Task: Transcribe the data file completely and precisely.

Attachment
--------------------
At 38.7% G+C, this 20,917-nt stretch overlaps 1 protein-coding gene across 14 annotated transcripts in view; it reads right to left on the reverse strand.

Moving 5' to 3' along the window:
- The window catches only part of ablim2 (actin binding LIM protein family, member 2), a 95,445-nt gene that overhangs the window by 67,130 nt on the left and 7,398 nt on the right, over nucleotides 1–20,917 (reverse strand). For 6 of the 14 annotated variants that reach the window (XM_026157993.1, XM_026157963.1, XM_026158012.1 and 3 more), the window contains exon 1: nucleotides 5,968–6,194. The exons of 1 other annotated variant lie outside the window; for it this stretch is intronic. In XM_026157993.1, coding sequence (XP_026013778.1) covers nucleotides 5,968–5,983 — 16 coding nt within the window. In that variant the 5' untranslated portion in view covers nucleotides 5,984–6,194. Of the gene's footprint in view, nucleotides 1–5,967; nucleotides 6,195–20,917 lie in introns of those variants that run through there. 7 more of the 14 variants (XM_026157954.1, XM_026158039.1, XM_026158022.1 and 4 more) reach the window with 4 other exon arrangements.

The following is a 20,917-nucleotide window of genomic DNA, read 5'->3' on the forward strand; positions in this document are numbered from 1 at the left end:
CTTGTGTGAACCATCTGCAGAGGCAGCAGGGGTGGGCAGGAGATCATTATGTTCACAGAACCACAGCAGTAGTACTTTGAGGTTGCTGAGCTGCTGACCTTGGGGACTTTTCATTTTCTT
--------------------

At 38.7% G+C, this 20,917-nt stretch overlaps 1 protein-coding gene across 14 annotated transcripts in view; it reads right to left on the reverse strand.

Moving 5' to 3' along the window:
- The window catches only part of ablim2 (actin binding LIM protein family, member 2), a 95,445-nt gene that overhangs the window by 67,130 nt on the left and 7,398 nt on the right, over nucleotides 1–20,917 (reverse strand). For 6 of the 14 annotated variants that reach the window (XM_026157993.1, XM_026157963.1, XM_026158012.1 and 3 more), the window contains exon 1: nucleotides 5,968–6,194. The exons of 1 other annotated variant lie outside the window; for it this stretch is intronic. In XM_026157993.1, coding sequence (XP_026013778.1) covers nucleotides 5,968–5,983 — 16 coding nt within the window. In that variant the 5' untranslated portion in view covers nucleotides 5,984–6,194. Of the gene's footprint in view, nucleotides 1–5,967; nucleotides 6,195–20,917 lie in introns of those variants that run through there. 7 more of the 14 variants (XM_026157954.1, XM_026158039.1, XM_026158022.1 and 4 more) reach the window with 4 other exon arrangements.

The following is a 20,917-nucleotide window of genomic DNA, read 5'->3' on the forward strand; positions in this document are numbered from 1 at the left end:
CTTGTGTGAACCATCTGCAGAGGCAGCAGGGGTGGGCAGGAGATCATTATGTTCACAGAACCACAGCAGTAGTACTTTGAGGTTGCTGAGCTGCTGACCTTGGGGACTTTTCATTTTCTT